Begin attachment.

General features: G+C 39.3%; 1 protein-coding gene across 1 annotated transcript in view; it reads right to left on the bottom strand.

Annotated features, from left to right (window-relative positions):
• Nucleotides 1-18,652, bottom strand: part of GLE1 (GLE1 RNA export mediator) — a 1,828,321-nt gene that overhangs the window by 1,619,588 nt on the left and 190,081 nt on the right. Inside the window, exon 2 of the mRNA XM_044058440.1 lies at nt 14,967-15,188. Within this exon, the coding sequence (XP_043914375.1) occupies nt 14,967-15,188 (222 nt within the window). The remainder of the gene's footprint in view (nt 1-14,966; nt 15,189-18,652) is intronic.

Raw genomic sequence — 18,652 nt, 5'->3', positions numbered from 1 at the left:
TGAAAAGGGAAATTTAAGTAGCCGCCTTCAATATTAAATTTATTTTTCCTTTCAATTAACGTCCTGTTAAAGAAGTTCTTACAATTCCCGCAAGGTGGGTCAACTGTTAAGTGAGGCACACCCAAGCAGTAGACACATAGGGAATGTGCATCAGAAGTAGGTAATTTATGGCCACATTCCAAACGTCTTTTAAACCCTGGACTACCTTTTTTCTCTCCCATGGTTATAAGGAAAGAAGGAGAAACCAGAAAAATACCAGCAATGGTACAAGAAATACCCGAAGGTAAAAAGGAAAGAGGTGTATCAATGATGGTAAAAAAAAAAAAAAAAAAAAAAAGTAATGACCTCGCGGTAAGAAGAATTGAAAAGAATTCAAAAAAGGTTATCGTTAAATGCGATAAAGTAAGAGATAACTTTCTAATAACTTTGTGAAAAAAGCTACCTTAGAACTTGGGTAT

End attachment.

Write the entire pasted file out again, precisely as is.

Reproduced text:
General features: G+C 39.3%; 1 protein-coding gene across 1 annotated transcript in view; it reads right to left on the bottom strand.

Annotated features, from left to right (window-relative positions):
• Nucleotides 1-18,652, bottom strand: part of GLE1 (GLE1 RNA export mediator) — a 1,828,321-nt gene that overhangs the window by 1,619,588 nt on the left and 190,081 nt on the right. Inside the window, exon 2 of the mRNA XM_044058440.1 lies at nt 14,967-15,188. Within this exon, the coding sequence (XP_043914375.1) occupies nt 14,967-15,188 (222 nt within the window). The remainder of the gene's footprint in view (nt 1-14,966; nt 15,189-18,652) is intronic.

Raw genomic sequence — 18,652 nt, 5'->3', positions numbered from 1 at the left:
TGAAAAGGGAAATTTAAGTAGCCGCCTTCAATATTAAATTTATTTTTCCTTTCAATTAACGTCCTGTTAAAGAAGTTCTTACAATTCCCGCAAGGTGGGTCAACTGTTAAGTGAGGCACACCCAAGCAGTAGACACATAGGGAATGTGCATCAGAAGTAGGTAATTTATGGCCACATTCCAAACGTCTTTTAAACCCTGGACTACCTTTTTTCTCTCCCATGGTTATAAGGAAAGAAGGAGAAACCAGAAAAATACCAGCAATGGTACAAGAAATACCCGAAGGTAAAAAGGAAAGAGGTGTATCAATGATGGTAAAAAAAAAAAAAAAAAAAAAAAGTAATGACCTCGCGGTAAGAAGAATTGAAAAGAATTCAAAAAAGGTTATCGTTAAATGCGATAAAGTAAGAGATAACTTTCTAATAACTTTGTGAAAAAAGCTACCTTAGAACTTGGGTAT